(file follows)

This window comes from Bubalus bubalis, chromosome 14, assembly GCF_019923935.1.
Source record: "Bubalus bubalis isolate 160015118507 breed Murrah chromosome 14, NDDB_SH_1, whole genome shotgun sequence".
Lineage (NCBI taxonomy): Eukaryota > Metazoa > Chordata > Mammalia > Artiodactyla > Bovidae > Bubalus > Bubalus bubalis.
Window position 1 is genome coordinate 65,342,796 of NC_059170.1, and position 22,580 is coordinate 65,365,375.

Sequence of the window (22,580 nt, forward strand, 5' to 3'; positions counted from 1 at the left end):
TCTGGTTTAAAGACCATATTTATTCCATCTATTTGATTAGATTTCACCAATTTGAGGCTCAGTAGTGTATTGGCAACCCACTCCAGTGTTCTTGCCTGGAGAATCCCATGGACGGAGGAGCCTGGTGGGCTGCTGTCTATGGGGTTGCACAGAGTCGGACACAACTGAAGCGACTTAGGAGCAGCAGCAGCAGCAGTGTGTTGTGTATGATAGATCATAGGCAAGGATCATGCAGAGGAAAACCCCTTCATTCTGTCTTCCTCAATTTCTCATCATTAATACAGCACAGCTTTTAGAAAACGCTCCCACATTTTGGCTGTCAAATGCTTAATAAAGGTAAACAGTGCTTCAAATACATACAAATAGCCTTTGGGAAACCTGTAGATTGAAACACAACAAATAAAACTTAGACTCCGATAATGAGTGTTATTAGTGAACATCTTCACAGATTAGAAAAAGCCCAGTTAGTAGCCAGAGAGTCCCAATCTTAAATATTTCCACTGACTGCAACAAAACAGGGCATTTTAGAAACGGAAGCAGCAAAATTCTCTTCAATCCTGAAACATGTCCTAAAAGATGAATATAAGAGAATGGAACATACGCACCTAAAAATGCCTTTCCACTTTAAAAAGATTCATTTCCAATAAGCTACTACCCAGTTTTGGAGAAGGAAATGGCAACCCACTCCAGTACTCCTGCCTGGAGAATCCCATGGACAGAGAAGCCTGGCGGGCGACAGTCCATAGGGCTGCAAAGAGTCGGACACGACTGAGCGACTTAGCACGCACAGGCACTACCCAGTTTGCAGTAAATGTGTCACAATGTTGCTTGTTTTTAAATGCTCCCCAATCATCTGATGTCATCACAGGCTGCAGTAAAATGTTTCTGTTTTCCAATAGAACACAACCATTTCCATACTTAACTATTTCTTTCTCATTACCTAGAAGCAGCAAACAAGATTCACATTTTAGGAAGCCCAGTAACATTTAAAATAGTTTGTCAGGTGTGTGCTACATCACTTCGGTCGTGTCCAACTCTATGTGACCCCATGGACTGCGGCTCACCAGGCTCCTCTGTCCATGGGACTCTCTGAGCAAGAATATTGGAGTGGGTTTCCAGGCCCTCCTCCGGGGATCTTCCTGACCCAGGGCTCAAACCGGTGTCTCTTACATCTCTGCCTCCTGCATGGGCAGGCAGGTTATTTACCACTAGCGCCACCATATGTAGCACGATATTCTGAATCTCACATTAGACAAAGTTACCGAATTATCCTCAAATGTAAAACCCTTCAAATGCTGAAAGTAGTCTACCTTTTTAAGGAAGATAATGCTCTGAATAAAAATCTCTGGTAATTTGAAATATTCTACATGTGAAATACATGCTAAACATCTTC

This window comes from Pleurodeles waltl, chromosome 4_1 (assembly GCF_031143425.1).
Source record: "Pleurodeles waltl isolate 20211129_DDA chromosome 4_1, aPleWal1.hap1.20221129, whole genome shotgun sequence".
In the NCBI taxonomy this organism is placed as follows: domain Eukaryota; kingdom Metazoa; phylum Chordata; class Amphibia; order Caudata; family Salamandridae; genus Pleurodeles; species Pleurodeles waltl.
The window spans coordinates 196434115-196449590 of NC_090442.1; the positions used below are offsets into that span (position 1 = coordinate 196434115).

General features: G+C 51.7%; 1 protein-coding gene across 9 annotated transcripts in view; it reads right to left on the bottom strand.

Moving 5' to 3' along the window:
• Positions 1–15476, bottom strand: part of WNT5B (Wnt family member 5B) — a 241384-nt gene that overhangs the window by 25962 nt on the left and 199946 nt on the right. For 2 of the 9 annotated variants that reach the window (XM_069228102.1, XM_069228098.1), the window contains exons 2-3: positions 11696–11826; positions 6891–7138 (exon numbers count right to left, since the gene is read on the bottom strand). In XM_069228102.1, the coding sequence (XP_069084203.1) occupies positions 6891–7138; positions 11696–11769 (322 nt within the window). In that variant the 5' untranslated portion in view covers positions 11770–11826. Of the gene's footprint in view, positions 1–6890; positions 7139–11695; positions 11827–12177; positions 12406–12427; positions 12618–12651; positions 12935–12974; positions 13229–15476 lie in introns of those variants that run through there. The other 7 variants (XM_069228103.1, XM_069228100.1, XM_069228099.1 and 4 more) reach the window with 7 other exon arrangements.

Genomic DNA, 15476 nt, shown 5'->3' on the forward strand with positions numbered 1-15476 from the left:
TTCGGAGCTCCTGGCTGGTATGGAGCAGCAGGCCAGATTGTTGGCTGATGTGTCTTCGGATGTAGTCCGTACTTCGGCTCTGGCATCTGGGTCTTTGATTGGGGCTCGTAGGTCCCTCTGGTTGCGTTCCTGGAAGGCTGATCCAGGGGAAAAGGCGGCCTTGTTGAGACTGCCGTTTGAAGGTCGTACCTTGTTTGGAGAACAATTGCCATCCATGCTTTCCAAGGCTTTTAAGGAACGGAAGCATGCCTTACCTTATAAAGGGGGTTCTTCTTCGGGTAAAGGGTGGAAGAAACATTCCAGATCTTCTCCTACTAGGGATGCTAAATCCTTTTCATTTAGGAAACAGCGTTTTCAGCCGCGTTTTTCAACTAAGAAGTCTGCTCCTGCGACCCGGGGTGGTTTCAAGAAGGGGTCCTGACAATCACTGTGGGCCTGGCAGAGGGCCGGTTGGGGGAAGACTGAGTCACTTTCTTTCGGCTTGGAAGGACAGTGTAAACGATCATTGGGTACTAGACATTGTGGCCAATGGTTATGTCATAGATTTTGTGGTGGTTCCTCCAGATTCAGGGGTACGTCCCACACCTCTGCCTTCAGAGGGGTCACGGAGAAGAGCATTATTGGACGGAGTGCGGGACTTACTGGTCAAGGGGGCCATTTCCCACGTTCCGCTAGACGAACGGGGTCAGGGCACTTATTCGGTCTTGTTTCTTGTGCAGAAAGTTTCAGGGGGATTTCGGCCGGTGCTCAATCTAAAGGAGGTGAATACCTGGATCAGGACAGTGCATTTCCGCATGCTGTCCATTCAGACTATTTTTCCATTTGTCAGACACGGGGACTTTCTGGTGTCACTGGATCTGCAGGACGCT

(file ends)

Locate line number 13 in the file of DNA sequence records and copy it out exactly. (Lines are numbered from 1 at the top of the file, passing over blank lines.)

• Positions 1–15476, bottom strand: part of WNT5B (Wnt family member 5B) — a 241384-nt gene that overhangs the window by 25962 nt on the left and 199946 nt on the right. For 2 of the 9 annotated variants that reach the window (XM_069228102.1, XM_069228098.1), the window contains exons 2-3: positions 11696–11826; positions 6891–7138 (exon numbers count right to left, since the gene is read on the bottom strand). In XM_069228102.1, the coding sequence (XP_069084203.1) occupies positions 6891–7138; positions 11696–11769 (322 nt within the window). In that variant the 5' untranslated portion in view covers positions 11770–11826. Of the gene's footprint in view, positions 1–6890; positions 7139–11695; positions 11827–12177; positions 12406–12427; positions 12618–12651; positions 12935–12974; positions 13229–15476 lie in introns of those variants that run through there. The other 7 variants (XM_069228103.1, XM_069228100.1, XM_069228099.1 and 4 more) reach the window with 7 other exon arrangements.